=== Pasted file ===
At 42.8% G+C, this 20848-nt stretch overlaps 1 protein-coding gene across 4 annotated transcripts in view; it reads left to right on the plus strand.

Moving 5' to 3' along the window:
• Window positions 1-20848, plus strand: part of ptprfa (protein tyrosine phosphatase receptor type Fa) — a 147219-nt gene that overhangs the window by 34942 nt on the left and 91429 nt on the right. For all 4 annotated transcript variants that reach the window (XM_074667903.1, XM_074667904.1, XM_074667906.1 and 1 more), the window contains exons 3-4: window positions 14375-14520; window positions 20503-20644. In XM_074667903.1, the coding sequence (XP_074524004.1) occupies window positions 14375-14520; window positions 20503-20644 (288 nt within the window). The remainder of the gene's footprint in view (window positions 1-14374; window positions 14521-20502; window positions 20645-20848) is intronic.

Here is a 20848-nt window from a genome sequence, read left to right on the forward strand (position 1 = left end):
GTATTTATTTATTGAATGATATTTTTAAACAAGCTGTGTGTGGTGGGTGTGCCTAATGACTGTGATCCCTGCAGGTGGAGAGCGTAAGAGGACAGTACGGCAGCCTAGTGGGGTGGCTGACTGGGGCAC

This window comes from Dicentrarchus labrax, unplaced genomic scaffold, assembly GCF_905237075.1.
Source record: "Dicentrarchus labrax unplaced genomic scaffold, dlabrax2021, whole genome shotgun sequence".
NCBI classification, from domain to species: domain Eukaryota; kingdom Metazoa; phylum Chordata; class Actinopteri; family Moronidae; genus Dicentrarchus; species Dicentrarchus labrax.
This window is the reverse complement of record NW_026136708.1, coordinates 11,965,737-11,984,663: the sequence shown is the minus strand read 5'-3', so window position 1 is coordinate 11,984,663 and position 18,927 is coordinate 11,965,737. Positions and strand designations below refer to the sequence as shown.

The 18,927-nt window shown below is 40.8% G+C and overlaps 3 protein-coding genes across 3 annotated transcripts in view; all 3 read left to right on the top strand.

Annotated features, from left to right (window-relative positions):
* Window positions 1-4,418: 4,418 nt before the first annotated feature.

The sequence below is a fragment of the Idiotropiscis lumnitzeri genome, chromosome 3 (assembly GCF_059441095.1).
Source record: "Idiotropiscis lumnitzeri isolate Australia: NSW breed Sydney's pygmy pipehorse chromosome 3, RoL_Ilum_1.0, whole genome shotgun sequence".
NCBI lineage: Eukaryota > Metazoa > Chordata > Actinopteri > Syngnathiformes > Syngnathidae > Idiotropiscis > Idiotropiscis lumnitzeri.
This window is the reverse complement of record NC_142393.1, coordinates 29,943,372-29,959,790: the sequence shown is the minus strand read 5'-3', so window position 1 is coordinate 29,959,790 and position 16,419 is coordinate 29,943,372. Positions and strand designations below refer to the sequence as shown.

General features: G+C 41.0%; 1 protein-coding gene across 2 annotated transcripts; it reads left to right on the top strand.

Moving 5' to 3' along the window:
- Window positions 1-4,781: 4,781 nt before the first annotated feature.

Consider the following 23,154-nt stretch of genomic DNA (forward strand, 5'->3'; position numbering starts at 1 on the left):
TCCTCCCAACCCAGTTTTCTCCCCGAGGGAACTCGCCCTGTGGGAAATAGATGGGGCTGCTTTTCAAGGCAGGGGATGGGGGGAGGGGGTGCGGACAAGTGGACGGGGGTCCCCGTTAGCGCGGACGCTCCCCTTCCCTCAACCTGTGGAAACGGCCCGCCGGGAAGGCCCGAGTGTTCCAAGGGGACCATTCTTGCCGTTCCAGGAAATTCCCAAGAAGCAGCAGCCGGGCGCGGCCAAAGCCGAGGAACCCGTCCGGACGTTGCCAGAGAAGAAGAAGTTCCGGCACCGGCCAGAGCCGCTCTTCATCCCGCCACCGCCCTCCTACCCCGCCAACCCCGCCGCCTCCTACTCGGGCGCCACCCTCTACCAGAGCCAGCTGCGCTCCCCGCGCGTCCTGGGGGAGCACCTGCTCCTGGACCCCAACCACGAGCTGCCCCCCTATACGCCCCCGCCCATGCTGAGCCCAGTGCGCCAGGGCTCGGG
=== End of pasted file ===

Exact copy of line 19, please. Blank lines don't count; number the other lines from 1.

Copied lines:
- Window positions 1-4,781: 4,781 nt before the first annotated feature.